I started as a money broker 40 years ago, when people used to chalk prices on a board. We have come a long, long way from those days but there is still a way to go. So, as I look to the next 20 years, I can say with confidence that as the era of the universal bank comes to an end, the single biggest catalyst for change in trading will be technology.
Technology will bring us a new breed of trader, and those trading firms that embrace this change will end up looking more Silicon Valley than Wall Street.
The financial services industry has often been slow to adopt technology but we will see a tectonic change over the next few years. Already there has been a fundamental shift as regulatory and cost pressures have forced the unbundling of banks and forever changed the role of the bank and non-bank customer base in trading. Its impact will be felt across the entire life cycle of a transaction in the future.
Firms that provide solutions to support all stages of a trade will come out on top. With their high cost of capital and regulatory restrictions, banks will never be low cost producers. Where previously they would have innovated to create solutions in-house, this task will increasingly fall to other players to fill this void. The potential here is enormous, particularly in the hugely important areas of risk management and risk measurement, where solutions will become ever more sophisticated and integrated.
Post Dodd-Frank, banks want to put less of their balance sheet at risk and we have seen declining liquidity across all asset classes. As banks move away from the universal model, there will be more non-bank market-makers. We could see a return to specialisms with the emergence of smaller banks, more niche players, with banks externalising services and making more use of the liquidity creation of non-banks. Banks will struggle to hold on to their talented staff.
Technology is getting cheaper and the really sophisticated traders are getting younger, smarter and savvier. In the future, we will see banks and non-banks poaching the very best from the likes of Microsoft and Google rather than from traditional peers. An expensive race for talent will begin and I suspect today’s classic lifestyle of long hours in an office will start to change. Traders of the future will expect more freedom in how they work, where they work and what they wear to work. It will be the firms that embrace this that win.
The rise of high-frequency traders and non-bank market-makers in the customer marketplace will be another key theme for the future. HFTs will become ever bigger and more important as their consistently executed strategy and superior technology overtakes that of the banks. We will see more non-bank electronic trading players stepping out of the shadows to build their brand awareness.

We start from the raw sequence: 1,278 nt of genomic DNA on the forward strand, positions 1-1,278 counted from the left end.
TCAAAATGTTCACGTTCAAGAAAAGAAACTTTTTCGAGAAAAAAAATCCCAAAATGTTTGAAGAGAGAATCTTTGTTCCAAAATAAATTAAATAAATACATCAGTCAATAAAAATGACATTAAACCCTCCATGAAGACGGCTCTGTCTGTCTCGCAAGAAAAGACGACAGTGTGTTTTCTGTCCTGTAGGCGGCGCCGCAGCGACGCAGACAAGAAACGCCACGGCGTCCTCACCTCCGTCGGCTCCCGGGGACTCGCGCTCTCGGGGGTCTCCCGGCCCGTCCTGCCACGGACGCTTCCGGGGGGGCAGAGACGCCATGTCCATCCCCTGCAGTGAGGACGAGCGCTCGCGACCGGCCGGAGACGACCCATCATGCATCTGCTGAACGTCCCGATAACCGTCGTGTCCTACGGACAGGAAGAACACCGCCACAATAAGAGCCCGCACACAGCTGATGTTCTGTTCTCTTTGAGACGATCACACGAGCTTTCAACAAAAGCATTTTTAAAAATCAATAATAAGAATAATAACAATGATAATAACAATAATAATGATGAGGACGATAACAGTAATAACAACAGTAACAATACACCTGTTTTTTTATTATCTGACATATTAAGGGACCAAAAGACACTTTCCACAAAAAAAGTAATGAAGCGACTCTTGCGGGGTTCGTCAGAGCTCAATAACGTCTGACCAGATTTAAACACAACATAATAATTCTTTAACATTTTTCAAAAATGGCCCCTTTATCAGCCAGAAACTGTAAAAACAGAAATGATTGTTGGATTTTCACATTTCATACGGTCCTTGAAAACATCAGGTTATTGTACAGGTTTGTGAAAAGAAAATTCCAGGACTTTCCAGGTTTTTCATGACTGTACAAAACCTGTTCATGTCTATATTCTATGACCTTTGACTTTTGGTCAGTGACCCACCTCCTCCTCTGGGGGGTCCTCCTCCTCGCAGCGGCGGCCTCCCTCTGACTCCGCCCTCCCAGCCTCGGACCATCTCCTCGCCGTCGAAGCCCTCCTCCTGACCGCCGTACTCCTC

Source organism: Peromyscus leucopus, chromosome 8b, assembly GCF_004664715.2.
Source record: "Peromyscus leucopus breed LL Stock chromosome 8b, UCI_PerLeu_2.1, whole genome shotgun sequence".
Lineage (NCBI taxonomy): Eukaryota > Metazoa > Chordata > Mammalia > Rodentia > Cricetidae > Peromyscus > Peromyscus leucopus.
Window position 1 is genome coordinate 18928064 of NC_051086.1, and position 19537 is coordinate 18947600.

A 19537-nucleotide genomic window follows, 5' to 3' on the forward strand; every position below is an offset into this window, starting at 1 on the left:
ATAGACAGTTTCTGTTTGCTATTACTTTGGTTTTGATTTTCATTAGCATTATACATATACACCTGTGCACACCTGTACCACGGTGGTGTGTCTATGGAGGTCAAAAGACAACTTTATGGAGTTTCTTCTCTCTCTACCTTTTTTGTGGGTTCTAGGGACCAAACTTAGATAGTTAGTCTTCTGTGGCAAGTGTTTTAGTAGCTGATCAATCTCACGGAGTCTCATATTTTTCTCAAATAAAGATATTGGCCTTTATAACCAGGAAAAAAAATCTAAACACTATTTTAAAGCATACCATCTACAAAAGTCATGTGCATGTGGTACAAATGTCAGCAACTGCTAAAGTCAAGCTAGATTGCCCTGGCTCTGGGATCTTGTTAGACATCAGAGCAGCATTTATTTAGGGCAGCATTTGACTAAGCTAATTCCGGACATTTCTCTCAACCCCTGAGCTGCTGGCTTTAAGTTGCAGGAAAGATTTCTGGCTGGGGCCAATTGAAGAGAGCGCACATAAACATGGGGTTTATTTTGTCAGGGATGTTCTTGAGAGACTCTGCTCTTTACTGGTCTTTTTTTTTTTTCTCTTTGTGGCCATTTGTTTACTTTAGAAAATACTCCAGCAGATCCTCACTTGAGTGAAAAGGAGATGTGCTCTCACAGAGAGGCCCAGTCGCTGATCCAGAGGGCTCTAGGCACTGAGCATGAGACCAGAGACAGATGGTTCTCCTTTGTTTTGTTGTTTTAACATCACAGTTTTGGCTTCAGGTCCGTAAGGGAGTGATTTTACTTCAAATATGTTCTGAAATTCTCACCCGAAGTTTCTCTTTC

For some years now there has been a tidal shift towards electronification and automation in trading. The evolution of smart tools and the wider adoption of artificial intelligence and machine-based learning will significantly alter the industry. As these tools become ever more sophisticated, they will eventually be able to spot trends in asset classes and group historical data to learn from mistakes and from studying human behaviour.
Such smart tools will enable market participants to offer best execution to customers. This goes beyond providing best available price by being capable of providing an assessment on the depth of the order book, depth of the market and real liquidity. The regulatory landscape will ensure that best execution and intelligence on order management and data analytics become increasingly important. Those companies with the best data systems will command the premium valuations.
With software now being distributed as a service, processes can communicate with each other over a network to fulfil a goal and I expect they will play a larger role as businesses seek to process a huge volume of data and offer a variety of different services at once. We have seen Amazon and Netflix embrace this type of technology but its application and usage can go much further.
The same is true of cloud-based hosting and cybersecurity. The risk of a cyberattack impacting the underlying infrastructure of financial services means that cybersecurity is an area ripe for addressing. Deeply engrained in cryptography, I expect to see blockchain applications being used to protect against cybersecurity breaches.
Cloud-based solutions are increasingly prevalent in trading technology. Certain providers are already making good strides in financial services and working alongside regulators to ensure the compliance and security needs of institutions are met. Offering cost-efficient and highly secure alternatives to complex and costly legacy infrastructures, we will see financial institutions move away from time-consuming, in-house builds and outsource these services.
We really are only at the beginning when it comes to the opportunity that exists for technology to profoundly change what we recognise today as ‘trading’ – but I, for one, feel very excited about its future.
Michael Spencer is founder and chief executive of Icap, an electronic markets and post-trade services specialist, which will be renamed NEX Group following completion of the sale of its hybrid voice-broking and information business to Tullett Prebon